Terrorism Abroad: A Quick Look at Applicable Federal and State Laws

Terrorists' attacks on the World Trade Center, the Pentagon, the Murrah Federal Building in Oklahoma City and the American Embassies in Kenya and Tanzania have stimulated demands that the terrorists responsible and those like them be brought to justice. American criminal law already proscribes many of these acts of terrorism and there have been proposals to expand that coverage. Ordinarily, crime is proscribed by the law of the place where it occurs, but more than a few American criminal laws apply to terrorism committed outside the United States. The power to enact such laws flows from the Constitution and is usually limited by little more than due process notice. Practicality and reluctance to offend other nations have traditionally limited American exercise of such authority to instances where there is a discernible nexus to the United States. Yet where there is a clear connection to the United States, American criminal law, primarily federal law generally permits prosecution of terrorism committed overseas. This report and a companion, CRS Report RS21033(pdf) , Terrorism At Home: A Quick Look at Applicable Federal and State Criminal Law , are abbreviated from portions of CRS Report 95-1050(pdf) , Terrorism At Home and Abroad: Applicable Federal and State Criminal Laws , stripped of its footnotes and appendices.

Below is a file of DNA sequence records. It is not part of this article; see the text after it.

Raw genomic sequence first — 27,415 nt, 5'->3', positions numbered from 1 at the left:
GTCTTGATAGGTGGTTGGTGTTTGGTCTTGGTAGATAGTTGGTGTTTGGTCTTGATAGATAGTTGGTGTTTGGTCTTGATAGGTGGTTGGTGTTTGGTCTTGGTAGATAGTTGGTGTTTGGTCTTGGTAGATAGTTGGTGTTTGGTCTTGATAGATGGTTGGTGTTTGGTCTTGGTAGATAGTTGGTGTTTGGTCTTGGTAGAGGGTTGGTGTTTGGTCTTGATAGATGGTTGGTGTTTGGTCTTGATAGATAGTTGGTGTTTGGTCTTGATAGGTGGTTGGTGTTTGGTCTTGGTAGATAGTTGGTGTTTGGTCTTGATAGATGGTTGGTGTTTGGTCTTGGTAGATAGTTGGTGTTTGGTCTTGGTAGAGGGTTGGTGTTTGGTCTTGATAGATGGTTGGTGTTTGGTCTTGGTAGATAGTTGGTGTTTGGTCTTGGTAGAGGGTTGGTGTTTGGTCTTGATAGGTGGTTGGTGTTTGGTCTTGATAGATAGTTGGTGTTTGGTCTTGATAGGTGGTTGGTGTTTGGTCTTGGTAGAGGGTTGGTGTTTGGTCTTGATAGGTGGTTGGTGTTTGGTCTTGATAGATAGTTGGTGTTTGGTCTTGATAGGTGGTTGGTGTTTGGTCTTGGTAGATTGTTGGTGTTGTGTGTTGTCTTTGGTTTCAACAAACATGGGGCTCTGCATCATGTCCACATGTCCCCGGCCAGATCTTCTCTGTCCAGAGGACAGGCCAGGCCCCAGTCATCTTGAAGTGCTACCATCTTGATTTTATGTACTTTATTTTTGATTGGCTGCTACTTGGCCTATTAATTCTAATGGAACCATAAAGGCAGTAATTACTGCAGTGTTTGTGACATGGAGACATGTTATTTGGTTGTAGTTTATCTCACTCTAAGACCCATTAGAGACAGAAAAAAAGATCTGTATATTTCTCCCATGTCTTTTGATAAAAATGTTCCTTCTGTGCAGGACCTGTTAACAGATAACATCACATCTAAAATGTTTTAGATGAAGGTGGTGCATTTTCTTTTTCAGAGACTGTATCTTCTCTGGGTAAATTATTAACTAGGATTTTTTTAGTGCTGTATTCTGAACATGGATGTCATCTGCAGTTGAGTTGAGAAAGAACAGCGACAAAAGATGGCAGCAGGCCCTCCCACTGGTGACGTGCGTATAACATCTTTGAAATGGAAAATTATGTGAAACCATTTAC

Order Code RS21034 October 3, 2001 CRS Report for Congress Received through the CRS Web Terrorism Abroad: A Quick Look at Applicable Federal and State Laws name redacted Senior Specialist American Law Division Summary Terrorists' attacks on the World Trade Center, the Pentagon, the Murrah Federal Building in Oklahoma City and the American Embassies in Kenya and Tanzania have stimulated demands that the terrorists responsible and those like them be brought to justice. American criminal law already proscribes many of these acts of terrorism and there have been proposals to expand that coverage. Ordinarily, crime is proscribed by the law of the place where it occurs, but more than a few American criminal laws apply to terrorism committed outside the United States. The power to enact such laws flows from the Constitution and is usually limited by little more than due process notice. Practicality and reluctance to offend other nations have traditionally limited American exercise of such authority to instances where there is a discernible nexus to the United States. Yet where there is a clear connection to the United States, American criminal law, primarily federal law generally permits prosecution of terrorism committed overseas. This report and a companion, CRS Report RS21033, Terrorism At Home: A Quick Look at Applicable Federal and State Criminal Law, are abbreviated from portions of CRS Report 95-1050, Terrorism At Home and Abroad: Applicable Federal and State Criminal Laws, stripped of its footnotes and appendices. Constitutional Considerations: The Constitution governs when the Congress may pass laws applicable overseas. It neither explicitly permits nor forbids the passage of terrorism laws with extraterritorial reach. It does give Congress broad general authority over other matters, such as the power to define offenses against the law of nations, to regulate interstate and foreign commerce, and over foreign affairs, under which such laws may be enacted. Nevertheless, these powers are not without limit. The limits most often suggested in cases of extraterritorial jurisdiction flow from due process. At some point, it is contrary to due process to punish a citizen of a foreign country who is reasonably unaware of the extent to which American law regulates his conduct. A citizen might be expected to know the laws of their own nation; seafarers to know the law of the sea and consequently the laws of the nation under which they sail; everyone should be aware of the Congressional Research Service ˜ The Library of Congress CRS-2 laws of the land in which they find themselves and of the wrongs condemned by the laws of all nations. Of course, terrorists would presumably be hard pressed to argue that they were unaware that threats or acts of violence might subject them to criminal prosecution. On the other hand, the application of American law to an alien in a foreign country where the conduct is not unlawful – such as monetary support or computer trespassing in some countries for instance – might evidence a lack of notice sufficient to raise due process concerns. Statutory Construction: Given the broad grant of constitutional authority and limited constitutional restrictions, the question of the extent to which a particular statute applies outside the United States has generally been considered a matter of statutory, rather than constitutional, construction. General principles of statutory construction have emerged which can explain, if not presage, the result in a given case. The first of these holds that a statute will be construed to have only territorial application unless there is a clear indication of some broader intent. A second states that unless a contrary intent is clear, Congress is assumed to have acted so as not to invite action inconsistent with international law. A third principle of construction, used primarily in the case of criminal statutes, runs contrary to the first two. In simple terms, it states that the nature and purpose of a statute may provide an indication of whether Congress intended a statute to apply beyond the confines of the United States, particularly if extraterritorial application offends no principles of international law. And the first indication of an intended extraterritorial application may be the absence of any geographical tether, such as found in the criminal statutes made applicable within the special maritime and territorial jurisdiction of the United States, United States v. Bowman, 260 U.S. 94, 97-98, 102 (1922). The final principle encompasses misconduct overseas which has an impact within the United States. The Supreme Court has painted this "external force" principle with a broad brush, "a man who outside of a country willfully puts in motion a force to take effect in it is answerable at the place where the evil is done," Ford v. United States, 273 U.S. 593, 623 (1927). International Law: International law guides rather than directs decisions in the area of the overseas application of American law. Neither Congress nor the courts are bound to the dictates of international law when enacting or interpreting statutes with extraterritorial application. Yet Congress looks to international law when it evaluates the policy considerations associated with legislation that may have international consequences. For this reason, the courts interpret legislation with the presumption that Congress or the state legislature, unless it indicates otherwise, intends its laws to be applied within the bounds of international law. To what extent does international law permit a nation to exercise extraterritorial jurisdiction? The question is essentially one of national interests. The most common classification of these interests dates to a 1935 Harvard Law School study which divided them into five categories involving: (1) the regulation of activities occurring within the territory of a country; (2) the regulation of the conduct of its nationals; (3) the protection of its nationals; (4) the regulation of activities outside a country which have an impact within it; and (5) the regulation of activities which are universally condemned. Legislation may reflect more than one interest or principle and there is little consensus of the precise boundaries of the principles. CRS-3 Present Crimes: Congress has enacted laws containing express provisions for extraterritorial jurisdiction in four groups of statutes: (1) those enacted to conform to our obligations under an international agreement to which the United States is a party; (2) those enacted to apply within the special maritime and territorial jurisdiction of the United States or the special airspace jurisdiction of the United States; (3) those passed pursuant to Congress's authority to regulate foreign commerce; (4) those involving offenses which Congress felt merited an unmistakable assertion of extraterritorial jurisdiction. Congress recently added another category when, in the exercise of its powers to regulate the armed forces, it extended – to those accompanying the armed forces of the United States – the felony proscriptions which apply within the special maritime and territorial jurisdiction of the United States, 18 U.S.C. 3261-3267. An inventory of the federal criminal laws covering acts of terrorism abroad, either explicitly or by operation of the law announced in Bowman, Ford and their progeny, might be roughly summarized as follows: It is a federal crime to kill or physically assault an American for a terroristic purpose anywhere in the world regardless of the nationality of the terrorist or the means used, 18 U.S.C. 2331, 2332. No matter what the purpose, or where in the world the crime occurs, or the nationality of the offender or the means used, it is a federal crime to kill, beat, or kidnap the President, Members of Congress, members of the U.S. diplomatic corps, any other federal officer or employee including members of the armed forces (or anyone assisting them) because of or during the performance of their duties, 18 U.S.C. 1751, 351, 1114, 111, 1201. A terrorist or anyone else who takes hostages, or commits an act of violence at an international airport, 18 U.S.C. 37, sabotages, 18 U.S.C. 32 or hijacks an airplane, 49 U.S.C. 46502, anywhere in the world is subject to federal prosecution and to capital punishment if anyone is killed during the course of the crime, as long as either the offender or one of the victims is an American or the offender is later "found" in the United States. By the same token, overseas crimes involving the weapons of mass destruction, 18 U.S.C. 2332a, biological weapons, 18 U.S.C. 175, chemical weapons, 18 U.S.C. 229, or nuclear materials, 18 U.S.C. 831, may be prosecuted in the United States when either the victim or the offender is an American. And regardless of the nationality of the victim or offender, the overseas use of explosives to damage or destroy federal property may be prosecuted in this country and carries the death penalty if anyone is killed. Foreign terrorists who flee to the United States are subject to the federal laws which outlaw the use of perjury, false statements, or other schemes to gain unlawful entry into the United States even when committed within another country. Circumstances which permit federal prosecution of an act of terrorism committed abroad will also support prosecution of various auxiliary or "piggyback" offenses, like conspiracy, aiding and abetting an act of terrorism, harboring or otherwise assisting another after the commission of such an offense, or possession of a firearm or explosive during the commission of the offense, inter alia. Federal criminal law features a special category of piggyback offenses for overseas terrorism – conduct in the United States made criminal because of its relationship to terrorism abroad. The earliest example may be the Walker Act, 18 U.S.C. 960, which CRS-4 prohibits launching a military or naval expedition against a friendly nation from the United States. More contemporary prohibitions ban conspiracies in this country to commit murder, kidnapping or mayhem abroad, 18 U.S.C. 956; providing material assistance to terrorists, 18 U.S.C. 2339A, or terrorist organizations, 18 U.S.C. 2339B, engaging in financial transactions with countries that support international terrorism, 18 U.S.C. 2332d. Past federal prosecution of acts of terrorism committed abroad have rested on a combination of jurisdictional foundations, some explicit and others implied. For instance, the terrorists who bombed the American Embassies in Kenya and Tanzania were charged with violations of 18 U.S.C. 930 (murder while unlawfully in possession of a bomb within a federal facility), 844(f)(murder resulting from the bombing of a federal building), 844(h)(possession of a bomb during the commission of a federal felony), 844(n)(conspiracy to violate section 844), 1114 (murder of federal officers and employees), and 2155 (destruction of national defense materials), United States v. Bin Laden, 92 F.Supp.2d 189, 192 (S.D.N.Y. 2000). Extraterritorial application of all of these depends on Bowman. Prosecution of terrorists for air piracy and related offenses, on the other hand, have not tended to rely exclusively on an implied jurisdictional base. State criminal laws are less likely to apply overseas. State law produces fewer instances where a statute was clearly enacted with an eye to its application overseas and fewer examples where frustration of legislative purpose is the logical consequence of purely territorial application. The Constitution seems to have preordained this result when it vested responsibility for protecting American interests and fulfilling American responsibilities overseas in the federal government. The states have chosen to make their laws applicable beyond their boundaries in only a limited set of circumstances and ordinarily only in cases where there is some clear nexus to the state, some of which may be relevant in a terrorism context. Perhaps the most common state statutory provision claiming state extraterritorial criminal jurisdiction is one which asserts jurisdiction in cases where some of the elements of the offense are committed within the state or others are committed outside it. Another common claim is where an individual outside the state attempts or conspires to commit a crime within the state. Still others define the state's extraterritorial jurisdiction to include instances where the victim of homicide, fatally wounded outside of the state, dies within it (or vice versa). EveryCRSReport.com The Congressional Research Service (CRS) is a federal legislative branch agency, housed inside the Library of Congress, charged with providing the United States Congress non-partisan advice on issues that may come before Congress. EveryCRSReport.com republishes CRS reports that are available to all Congressional staff. The reports are not classified, and Members of Congress routinely make individual reports available to the public. Prior to our republication, we redacted names, phone numbers and email addresses of analysts who produced the reports. We also added this page to the report. 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